After a while, crocodile

Don’t look twice it’s alright

Mint is now the canine equivalent of a teenager. Recently, a switch flicked from grovelling face-licking puppy to wanna-be hunting dog in that cute little head of hers. She has finally realised her nose holds the key to every door and following it takes her to all sorts of exciting places and on all sorts of exciting adventures.

Those big long-legged red animals; they may dwarf a young dog but if you chase them, they run. Oh boy do they run. And ol ‘long ears’, him with the flashy white tail he’s a bit of sport too and the animal she’s been fed for dinner sometimes he can be a feisty and furry foe. At dinner time the boss has prepped him so he’s devoid of insides, outsides and the sharp bits – but in his den, fired-up and facing forwards, those sharp bits sure do hurt!

With a youngster as sensitive and intelligent as Mint, I must tread a fine line to help her understand her role is to target only one of the numerous species of wildlife in our local environment. I don’t want to curb her enthusiasm, her work ethic or her independence. Luckily, I have able-bodied assistants and mentors on my team – four-legged teachers who double as Mint’s parent and grandparents.

So come the day Mint’s sire and grandsire hurtle up through the trees, their body language telling me ‘pig on’, I hope the youngster picks up on their excitement. It’s actually Pearl, Mint’s grandmother, who appears to gather the young dog by the canine hand – “come with me child” – and away they go, noses to the ground. Once out of sight, the tracker tells me the pair continue nose to tail all the way to what becomes Mint’s first proactive piggin’ experience.

It’s not a big pig, nor fat, but I exclaim aloud it’s the best pig this side of the black stump. After all the ‘no Mint’ animals in the recent past, this one in the company of her whanau is a ‘yes Mint’ – her bright brown eyes indicate she understands the significance of the day, her bob tail wiggles as if to second the motion.

The pig is perfect in another respect too. It is just the right size for a plan that’s been brewing inside my head for nearly a year now.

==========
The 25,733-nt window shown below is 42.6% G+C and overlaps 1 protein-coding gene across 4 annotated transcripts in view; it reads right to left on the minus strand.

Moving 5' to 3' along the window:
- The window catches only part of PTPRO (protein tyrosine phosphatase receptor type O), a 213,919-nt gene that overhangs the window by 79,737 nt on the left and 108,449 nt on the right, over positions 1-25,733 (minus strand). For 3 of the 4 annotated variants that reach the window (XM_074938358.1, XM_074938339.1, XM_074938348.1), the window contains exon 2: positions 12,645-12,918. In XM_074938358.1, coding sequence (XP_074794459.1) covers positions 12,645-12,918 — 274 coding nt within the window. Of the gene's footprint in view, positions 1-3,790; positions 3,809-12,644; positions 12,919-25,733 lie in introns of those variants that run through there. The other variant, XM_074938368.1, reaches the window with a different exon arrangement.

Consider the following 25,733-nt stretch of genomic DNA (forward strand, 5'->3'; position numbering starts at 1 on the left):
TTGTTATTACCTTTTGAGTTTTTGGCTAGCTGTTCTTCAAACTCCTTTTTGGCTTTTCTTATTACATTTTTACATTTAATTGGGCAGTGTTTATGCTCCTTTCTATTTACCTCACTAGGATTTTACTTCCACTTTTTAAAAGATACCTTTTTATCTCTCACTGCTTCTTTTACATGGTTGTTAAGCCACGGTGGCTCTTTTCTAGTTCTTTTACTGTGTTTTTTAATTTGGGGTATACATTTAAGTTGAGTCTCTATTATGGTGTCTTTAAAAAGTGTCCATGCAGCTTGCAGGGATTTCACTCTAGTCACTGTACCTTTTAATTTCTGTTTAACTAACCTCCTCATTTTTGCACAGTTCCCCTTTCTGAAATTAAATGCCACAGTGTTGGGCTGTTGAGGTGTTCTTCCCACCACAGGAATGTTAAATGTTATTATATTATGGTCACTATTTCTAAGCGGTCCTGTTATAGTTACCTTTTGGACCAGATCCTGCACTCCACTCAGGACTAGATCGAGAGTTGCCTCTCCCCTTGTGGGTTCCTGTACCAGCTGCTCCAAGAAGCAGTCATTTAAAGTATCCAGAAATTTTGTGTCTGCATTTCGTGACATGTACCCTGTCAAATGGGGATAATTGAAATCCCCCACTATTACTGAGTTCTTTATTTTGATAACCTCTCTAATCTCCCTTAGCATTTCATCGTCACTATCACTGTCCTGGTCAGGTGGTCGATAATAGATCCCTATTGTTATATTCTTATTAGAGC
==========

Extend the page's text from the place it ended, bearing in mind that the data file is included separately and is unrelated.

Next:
The Marlborough Bow Hunting Club leave their lifelike foam targets stored in my care. There are all sorts of creatures in the shed; a couple of tusky black boars, an entire family group of white-tail deer, rabbits, a turkey and a partridge in a pear tree. But wait, there’s more, there is even a large and very life-like crocodile. It’s him who plays a starring role in the plan in my head.

To enact the plan, I have needed the croc on his day off, me on my day off and a pig about 20 kilos – tomorrow then, we will all come together, same place, same time and we will make a scene.

I toss and turn all night and by wake up I am equally excited and anxious. What if the prank gets taken too seriously? What if the police are called out? What if it gets in the paper?

Then, under cover of predawn darkness, the large crocodile and the dead pig migrate in a westerly direction. As daybreak shines some light on the situation the croc lays on the edge of the Waihopai River, the pig in his mouth and a glint in his eye.

The pair lay just downstream of a singlelane bridge, where traffic is slowed to a crawl and alert drivers look upstream and down.

Autumnal hues and light showers of drizzle set the backdrop perfectly. The school bus will head up the valley any moment now and there’s a log truck calling on channel Old8 he’s passing the dam. I can hear a local’s vehicle approach as they head out to work – shit’s about to get real – I’m about to prank the valley residents big time!

I hide impatiently under the bridge laughing in anticipation of the reactions, which will surely follow.

I am cold and wet, but it will be worth it.

The local crosses the bridge but does not slow. The school bus trundles overhead, rattling planks as it goes. The log truck driver puts on a show of changing gears and air-braking before thundering across the bridge without a pause.

The golden light brightens. The pigeons under the bridge pack their satchels and head out for the day. The croc’s tail resists the silty waters, he rocks gently, creating eyecatching movement. More locals head out. More trucks come in. The school bus trundles back, children all aboard.

An hour passes. Despite the crocodile being directly in line-of-sight from the bridge railing no vehicle stops, no voice breaks the silence. An entourage of gravel trucks have begun their steady up-and-back route but not one driver hesitates, or brakes or toots. No one sees a thing.

Two hours. Chilled to the core, my back is now stiff and sore. Hawks and flies are circling the croc and his prey. Six log trucks, five gravel trucks, a dozen light vehicles and the school bus have all passed overhead, some of them several times over. Are they all wearing blinkers, or do they all need glasses?

Troll-like, I eventually stomp stiffly from under the bridge before heaving the crocodile over my shoulder and dropping him out at the edge of the road. All the excitement, anxiety and expectation – bah – after a while, crocodile, it’s just not fun any longer. Croc, pig and I migrate east – the plan, and the prank, an epic fail.

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